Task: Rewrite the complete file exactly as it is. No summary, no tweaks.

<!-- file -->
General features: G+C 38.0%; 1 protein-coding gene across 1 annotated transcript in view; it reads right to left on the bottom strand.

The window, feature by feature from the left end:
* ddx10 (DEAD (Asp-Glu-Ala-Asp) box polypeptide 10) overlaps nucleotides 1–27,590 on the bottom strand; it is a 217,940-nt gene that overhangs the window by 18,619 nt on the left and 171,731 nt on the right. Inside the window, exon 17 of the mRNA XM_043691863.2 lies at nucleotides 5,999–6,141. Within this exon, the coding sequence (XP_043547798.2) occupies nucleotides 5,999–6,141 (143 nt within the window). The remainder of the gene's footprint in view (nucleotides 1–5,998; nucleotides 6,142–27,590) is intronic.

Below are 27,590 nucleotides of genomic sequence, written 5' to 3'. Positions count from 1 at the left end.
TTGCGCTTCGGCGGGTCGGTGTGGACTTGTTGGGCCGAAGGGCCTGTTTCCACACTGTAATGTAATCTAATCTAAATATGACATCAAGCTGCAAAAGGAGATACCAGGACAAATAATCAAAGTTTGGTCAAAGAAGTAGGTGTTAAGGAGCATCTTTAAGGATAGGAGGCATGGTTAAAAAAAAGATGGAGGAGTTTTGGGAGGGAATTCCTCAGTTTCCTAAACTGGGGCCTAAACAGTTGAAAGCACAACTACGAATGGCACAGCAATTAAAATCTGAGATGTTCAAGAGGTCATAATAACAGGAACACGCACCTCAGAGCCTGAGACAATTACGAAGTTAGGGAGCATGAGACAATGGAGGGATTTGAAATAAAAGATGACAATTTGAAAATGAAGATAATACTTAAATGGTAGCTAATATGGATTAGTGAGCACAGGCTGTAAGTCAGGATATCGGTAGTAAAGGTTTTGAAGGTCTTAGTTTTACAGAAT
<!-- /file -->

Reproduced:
General features: G+C 38.0%; 1 protein-coding gene across 1 annotated transcript in view; it reads right to left on the bottom strand.

The window, feature by feature from the left end:
* ddx10 (DEAD (Asp-Glu-Ala-Asp) box polypeptide 10) overlaps nucleotides 1–27,590 on the bottom strand; it is a 217,940-nt gene that overhangs the window by 18,619 nt on the left and 171,731 nt on the right. Inside the window, exon 17 of the mRNA XM_043691863.2 lies at nucleotides 5,999–6,141. Within this exon, the coding sequence (XP_043547798.2) occupies nucleotides 5,999–6,141 (143 nt within the window). The remainder of the gene's footprint in view (nucleotides 1–5,998; nucleotides 6,142–27,590) is intronic.

Below are 27,590 nucleotides of genomic sequence, written 5' to 3'. Positions count from 1 at the left end.
TTGCGCTTCGGCGGGTCGGTGTGGACTTGTTGGGCCGAAGGGCCTGTTTCCACACTGTAATGTAATCTAATCTAAATATGACATCAAGCTGCAAAAGGAGATACCAGGACAAATAATCAAAGTTTGGTCAAAGAAGTAGGTGTTAAGGAGCATCTTTAAGGATAGGAGGCATGGTTAAAAAAAAGATGGAGGAGTTTTGGGAGGGAATTCCTCAGTTTCCTAAACTGGGGCCTAAACAGTTGAAAGCACAACTACGAATGGCACAGCAATTAAAATCTGAGATGTTCAAGAGGTCATAATAACAGGAACACGCACCTCAGAGCCTGAGACAATTACGAAGTTAGGGAGCATGAGACAATGGAGGGATTTGAAATAAAAGATGACAATTTGAAAATGAAGATAATACTTAAATGGTAGCTAATATGGATTAGTGAGCACAGGCTGTAAGTCAGGATATCGGTAGTAAAGGTTTTGAAGGTCTTAGTTTTACAGAAT